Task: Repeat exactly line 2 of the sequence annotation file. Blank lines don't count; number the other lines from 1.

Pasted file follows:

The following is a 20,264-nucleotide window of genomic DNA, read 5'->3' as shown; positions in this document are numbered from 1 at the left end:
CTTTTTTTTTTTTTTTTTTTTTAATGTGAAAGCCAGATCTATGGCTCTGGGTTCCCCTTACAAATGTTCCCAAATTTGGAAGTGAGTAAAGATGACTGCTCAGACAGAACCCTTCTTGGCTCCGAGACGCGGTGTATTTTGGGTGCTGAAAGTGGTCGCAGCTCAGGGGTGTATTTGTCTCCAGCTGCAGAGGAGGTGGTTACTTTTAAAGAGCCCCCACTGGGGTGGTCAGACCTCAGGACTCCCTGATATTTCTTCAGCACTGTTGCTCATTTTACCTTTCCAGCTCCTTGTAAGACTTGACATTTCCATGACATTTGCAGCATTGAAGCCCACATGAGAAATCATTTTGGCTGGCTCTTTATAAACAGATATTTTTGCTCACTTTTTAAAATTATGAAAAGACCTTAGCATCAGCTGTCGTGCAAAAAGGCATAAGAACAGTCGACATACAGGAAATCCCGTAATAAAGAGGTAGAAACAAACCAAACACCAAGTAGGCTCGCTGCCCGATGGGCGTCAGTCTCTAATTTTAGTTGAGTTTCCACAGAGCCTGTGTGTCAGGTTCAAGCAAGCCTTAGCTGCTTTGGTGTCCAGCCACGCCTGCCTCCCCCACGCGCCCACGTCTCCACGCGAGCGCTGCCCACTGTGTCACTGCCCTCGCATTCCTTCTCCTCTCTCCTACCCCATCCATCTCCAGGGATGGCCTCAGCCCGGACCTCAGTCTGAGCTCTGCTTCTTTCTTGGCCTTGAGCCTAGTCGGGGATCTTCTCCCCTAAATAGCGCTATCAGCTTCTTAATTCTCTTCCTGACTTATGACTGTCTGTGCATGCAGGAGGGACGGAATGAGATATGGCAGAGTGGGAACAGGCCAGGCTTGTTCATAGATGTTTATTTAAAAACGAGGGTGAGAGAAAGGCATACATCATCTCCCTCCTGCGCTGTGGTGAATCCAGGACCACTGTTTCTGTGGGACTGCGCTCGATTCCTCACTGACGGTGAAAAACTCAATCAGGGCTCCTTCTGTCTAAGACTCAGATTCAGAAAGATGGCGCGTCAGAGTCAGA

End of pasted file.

CTTTTTTTTTTTTTTTTTTTTTAATGTGAAAGCCAGATCTATGGCTCTGGGTTCCCCTTACAAATGTTCCCAAATTTGGAAGTGAGTAAAGATGACTGCTCAGACAGAACCCTTCTTGGCTCCGAGACGCGGTGTATTTTGGGTGCTGAAAGTGGTCGCAGCTCAGGGGTGTATTTGTCTCCAGCTGCAGAGGAGGTGGTTACTTTTAAAGAGCCCCCACTGGGGTGGTCAGACCTCAGGACTCCCTGATATTTCTTCAGCACTGTTGCTCATTTTACCTTTCCAGCTCCTTGTAAGACTTGACATTTCCATGACATTTGCAGCATTGAAGCCCACATGAGAAATCATTTTGGCTGGCTCTTTATAAACAGATATTTTTGCTCACTTTTTAAAATTATGAAAAGACCTTAGCATCAGCTGTCGTGCAAAAAGGCATAAGAACAGTCGACATACAGGAAATCCCGTAATAAAGAGGTAGAAACAAACCAAACACCAAGTAGGCTCGCTGCCCGATGGGCGTCAGTCTCTAATTTTAGTTGAGTTTCCACAGAGCCTGTGTGTCAGGTTCAAGCAAGCCTTAGCTGCTTTGGTGTCCAGCCACGCCTGCCTCCCCCACGCGCCCACGTCTCCACGCGAGCGCTGCCCACTGTGTCACTGCCCTCGCATTCCTTCTCCTCTCTCCTACCCCATCCATCTCCAGGGATGGCCTCAGCCCGGACCTCAGTCTGAGCTCTGCTTCTTTCTTGGCCTTGAGCCTAGTCGGGGATCTTCTCCCCTAAATAGCGCTATCAGCTTCTTAATTCTCTTCCTGACTTATGACTGTCTGTGCATGCAGGAGGGACGGAATGAGATATGGCAGAGTGGGAACAGGCCAGGCTTGTTCATAGATGTTTATTTAAAAACGAGGGTGAGAGAAAGGCATACATCATCTCCCTCCTGCGCTGTGGTGAATCCAGGACCACTGTTTCTGTGGGACTGCGCTCGATTCCTCACTGACGGTGAAAAACTCAATCAGGGCTCCTTCTGTCTAAGACTCAGATTCAGAAAGATGGCGCGTCAGAGTCAGA